When I saw the marketing and trailer hype for Robert Zemeckis’s Flight, I was strongly under the impression that when I got around to seeing it I’d get a conspiracy style thriller. Some aviation intrigue, maybe a little government corruption, valiantly unveiled by Denzel Washington’s hotshot pilot protagonist. How very wrong I was. To my credit, it wasn’t my fault, but that of the severely misleading marketing. But then, how do you market a film like this? Hell, it’s a wonder it even made it past the pitching stage! The airplane related fiasco one sees in the previews is but a tiny segment that acts as at catalyst for one of the most searing and honest portraits of addiction I’ve ever seen. Washington is Whip Whittaker, senior pilot, ladies man, assured professional and severe drug and alcohol user. Whip snorts and guzzles day and night, including during the job. He’s functional and hides it well, but thats just another facet of his problem. When an onboard malfunction causes crisis on one of his flights, he takes a giant leap of faith, spectacularly landing the airplane upside down and essentially saving every passenger’s life. End of story? Not really. From there the film throws a curveball, as we dig deeper into Whip’s life, habits and history. An inquiry is launched into his mental state during the event, led by a stern and silky voiced Melissa Leo. His superiors do everything to defend him, but it becomes clear that he has been coming apart at the seams for sometime now, and the incident was one of the final rips. It’s a journey into one man’s refusal to admit his problems, and the often extreme ways in which life holds up a mirror in front of us and demands acceptance. Kelly Reilly is superb as a damaged girl he meets who tries to take his hand and lead down the way to fixing what is broken, but he’s pretty damn far off the path. John Goodman is his charismatic self as Whip’s groovy drug dealer, and Bruce Greenwood reliably steals scenes as an airline official determind to defend Whip to the bitter end. Washington is heartbreaking, especially in the scenes of alcohol abuse, which are tough to watch. He’s never had a character arc quite like this, and it’s one of the most special, vital gifts of acting he has ever given us. The look, feel and tone of the film is anything but gritty or depressing. It has a glossy, aesthetic sheen to it that barely hints at the commotion and strife which befalls it’s lead character. Perhaps this was Zemeckis’s intention: dazzle us out of the gate with crisp frames and bright cinematography and then blindside us with the darker elements, showing us in the process that such issues can befall any one of us in society, no matter how outwardly successful, confident or in control we seem. The film is as complex as it’s protagonist and begs the audience to empathize with him on his journey, despite the glaring shortcomings we observe. It’s one of the most human stories I’ve ever seen; two hours spent with a realistic person who is assured, broken, confused, scared, stubborn, strong willed, weak and deeply wounded all at the same time. Washington paints the picture for us momentously, and it’s the best work he’s ever done. You don’t get too many films like this released by the studio system, and this one is some kind of miracle.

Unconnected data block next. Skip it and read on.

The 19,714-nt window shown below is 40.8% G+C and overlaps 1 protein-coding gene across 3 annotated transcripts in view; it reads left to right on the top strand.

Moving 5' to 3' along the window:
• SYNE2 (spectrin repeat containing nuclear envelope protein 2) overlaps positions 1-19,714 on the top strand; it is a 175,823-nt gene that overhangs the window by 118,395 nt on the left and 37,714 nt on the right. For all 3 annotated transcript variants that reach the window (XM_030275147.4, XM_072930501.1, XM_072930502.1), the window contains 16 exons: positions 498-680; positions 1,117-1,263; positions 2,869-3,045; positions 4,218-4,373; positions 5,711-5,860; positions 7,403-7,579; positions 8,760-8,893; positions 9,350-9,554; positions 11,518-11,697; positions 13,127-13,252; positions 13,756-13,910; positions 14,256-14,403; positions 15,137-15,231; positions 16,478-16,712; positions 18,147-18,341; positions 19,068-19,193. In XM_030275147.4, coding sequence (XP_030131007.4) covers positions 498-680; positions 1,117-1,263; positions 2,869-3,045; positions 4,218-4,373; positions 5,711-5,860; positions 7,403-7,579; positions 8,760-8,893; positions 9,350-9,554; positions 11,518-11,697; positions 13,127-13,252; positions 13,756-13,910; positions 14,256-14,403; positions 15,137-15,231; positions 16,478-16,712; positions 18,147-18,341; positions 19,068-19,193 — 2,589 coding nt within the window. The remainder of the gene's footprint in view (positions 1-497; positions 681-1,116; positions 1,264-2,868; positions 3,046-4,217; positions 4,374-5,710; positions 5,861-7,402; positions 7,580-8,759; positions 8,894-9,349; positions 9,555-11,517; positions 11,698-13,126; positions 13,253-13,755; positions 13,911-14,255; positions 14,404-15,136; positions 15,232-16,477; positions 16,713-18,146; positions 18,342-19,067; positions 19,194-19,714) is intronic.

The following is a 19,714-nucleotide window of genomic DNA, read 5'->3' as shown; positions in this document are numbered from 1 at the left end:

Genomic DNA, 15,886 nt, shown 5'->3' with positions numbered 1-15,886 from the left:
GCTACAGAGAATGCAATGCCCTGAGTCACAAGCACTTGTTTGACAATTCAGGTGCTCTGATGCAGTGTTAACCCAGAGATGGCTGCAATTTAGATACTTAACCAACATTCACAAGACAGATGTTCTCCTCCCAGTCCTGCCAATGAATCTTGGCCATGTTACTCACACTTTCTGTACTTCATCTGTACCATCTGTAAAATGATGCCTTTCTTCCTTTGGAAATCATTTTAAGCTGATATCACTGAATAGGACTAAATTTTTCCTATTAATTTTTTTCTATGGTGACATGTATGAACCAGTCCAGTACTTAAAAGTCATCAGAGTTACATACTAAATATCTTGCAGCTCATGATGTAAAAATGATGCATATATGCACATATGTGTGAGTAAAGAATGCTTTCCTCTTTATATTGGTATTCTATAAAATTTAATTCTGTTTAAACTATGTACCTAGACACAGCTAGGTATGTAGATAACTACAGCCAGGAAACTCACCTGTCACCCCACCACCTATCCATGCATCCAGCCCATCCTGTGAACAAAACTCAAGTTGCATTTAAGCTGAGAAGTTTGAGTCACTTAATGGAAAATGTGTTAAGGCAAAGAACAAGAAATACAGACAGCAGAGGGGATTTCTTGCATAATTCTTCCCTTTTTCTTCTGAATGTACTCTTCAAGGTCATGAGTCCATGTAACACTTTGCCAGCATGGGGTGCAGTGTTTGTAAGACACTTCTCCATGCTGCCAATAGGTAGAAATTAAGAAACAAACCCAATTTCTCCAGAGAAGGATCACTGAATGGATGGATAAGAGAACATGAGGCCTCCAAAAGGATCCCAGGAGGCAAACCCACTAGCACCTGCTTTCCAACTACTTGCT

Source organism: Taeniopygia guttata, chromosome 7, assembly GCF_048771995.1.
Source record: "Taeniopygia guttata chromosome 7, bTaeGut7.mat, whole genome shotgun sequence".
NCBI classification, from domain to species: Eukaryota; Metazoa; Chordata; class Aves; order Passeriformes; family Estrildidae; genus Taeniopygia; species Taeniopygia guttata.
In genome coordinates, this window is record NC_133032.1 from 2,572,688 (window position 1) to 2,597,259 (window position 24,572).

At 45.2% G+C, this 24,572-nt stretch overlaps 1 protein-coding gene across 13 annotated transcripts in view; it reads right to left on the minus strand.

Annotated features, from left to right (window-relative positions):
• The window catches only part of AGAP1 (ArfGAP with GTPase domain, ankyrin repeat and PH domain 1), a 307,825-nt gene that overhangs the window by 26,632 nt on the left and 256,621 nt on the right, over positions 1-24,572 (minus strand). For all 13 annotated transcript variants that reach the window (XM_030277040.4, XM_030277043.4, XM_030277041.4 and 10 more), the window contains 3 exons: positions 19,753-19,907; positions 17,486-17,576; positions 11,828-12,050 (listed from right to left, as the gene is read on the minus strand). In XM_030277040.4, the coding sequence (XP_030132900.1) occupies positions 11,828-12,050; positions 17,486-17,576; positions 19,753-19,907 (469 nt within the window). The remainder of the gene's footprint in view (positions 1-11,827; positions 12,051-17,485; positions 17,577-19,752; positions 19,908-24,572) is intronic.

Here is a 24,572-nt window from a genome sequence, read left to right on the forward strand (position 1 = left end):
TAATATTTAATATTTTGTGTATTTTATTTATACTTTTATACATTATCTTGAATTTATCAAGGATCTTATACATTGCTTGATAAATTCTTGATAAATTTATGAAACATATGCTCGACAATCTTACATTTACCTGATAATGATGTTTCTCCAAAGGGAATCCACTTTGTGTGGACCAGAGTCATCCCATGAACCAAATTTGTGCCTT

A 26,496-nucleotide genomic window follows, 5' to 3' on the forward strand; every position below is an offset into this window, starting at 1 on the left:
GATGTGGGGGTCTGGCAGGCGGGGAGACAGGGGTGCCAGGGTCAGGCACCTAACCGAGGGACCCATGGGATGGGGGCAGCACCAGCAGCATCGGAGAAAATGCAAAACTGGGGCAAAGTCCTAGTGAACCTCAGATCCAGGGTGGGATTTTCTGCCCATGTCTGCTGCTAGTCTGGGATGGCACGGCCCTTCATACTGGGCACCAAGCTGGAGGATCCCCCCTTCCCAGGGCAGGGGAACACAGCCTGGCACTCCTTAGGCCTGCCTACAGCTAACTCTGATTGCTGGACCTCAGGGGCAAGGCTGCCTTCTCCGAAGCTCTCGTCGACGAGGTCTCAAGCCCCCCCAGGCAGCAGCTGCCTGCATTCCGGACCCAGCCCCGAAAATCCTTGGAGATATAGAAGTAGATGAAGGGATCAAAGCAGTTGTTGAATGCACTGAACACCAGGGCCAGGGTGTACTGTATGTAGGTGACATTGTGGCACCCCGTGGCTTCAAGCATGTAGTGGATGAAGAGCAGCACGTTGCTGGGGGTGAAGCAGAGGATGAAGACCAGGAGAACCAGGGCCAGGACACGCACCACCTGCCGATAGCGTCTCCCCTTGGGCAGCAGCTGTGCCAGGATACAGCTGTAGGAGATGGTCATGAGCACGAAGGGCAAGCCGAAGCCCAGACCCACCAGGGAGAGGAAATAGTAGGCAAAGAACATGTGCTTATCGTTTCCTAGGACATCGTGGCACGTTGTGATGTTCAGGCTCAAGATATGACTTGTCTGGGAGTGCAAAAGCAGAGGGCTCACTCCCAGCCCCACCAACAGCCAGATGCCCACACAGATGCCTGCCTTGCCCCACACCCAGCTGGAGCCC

Heist flicks are sneaky affairs, but that doesn’t mean that awesome ones like The Art Of The Steal should just tiptoe past everyone’s radar with no hubbub. When subpar stuff like Now You See Me is breaking waves and this one collects dust before a year since it’s release, you know somethin ain’t right. It’s actually probably just budgeting and marketing, to chalk it up simply. Despite the cast (what a lineup) this one barely made a blip on the sonar when it came out a couple years ago. It’s great fun, with a crusty lead performance from Kurt Russell as Crunch Calhoun, an ageing motorcycle daredevil who used to moonlight as an art thief. He is lured out of ‘retirement’ by his sleazy brother Nicky (Matt Dillon crosses off another notch on the old scumbag belt with this role) with the proposition of one last score, involving his old crew and the theft of a historical artifact owned by a hilarious Terence Stamp. Other members of their crew include a crafty Jay Baruchel and Kenneth Welsh as salty ladies man Uncle Paddy. Twists and turns lace the plot, as they should in these types of films, but it’s the bawdy sense of humour that won me over. More than anything else this is a comedy, situational in nature and willing to give each weirdo of the bunch their own demented moment to shine. It’s Russel’s show though, a burnt out Evel Knievel type of dude who gets a face full of nonsense from his brother, edging him to the end of his rope. Russell owns it, egged on by the raucous chorus of characters accompanying him, and the nasty arc from Dillon that is the only piece which subverts the mostly lighthearted tone. Fun, little seen stuff that deserves a wider audience.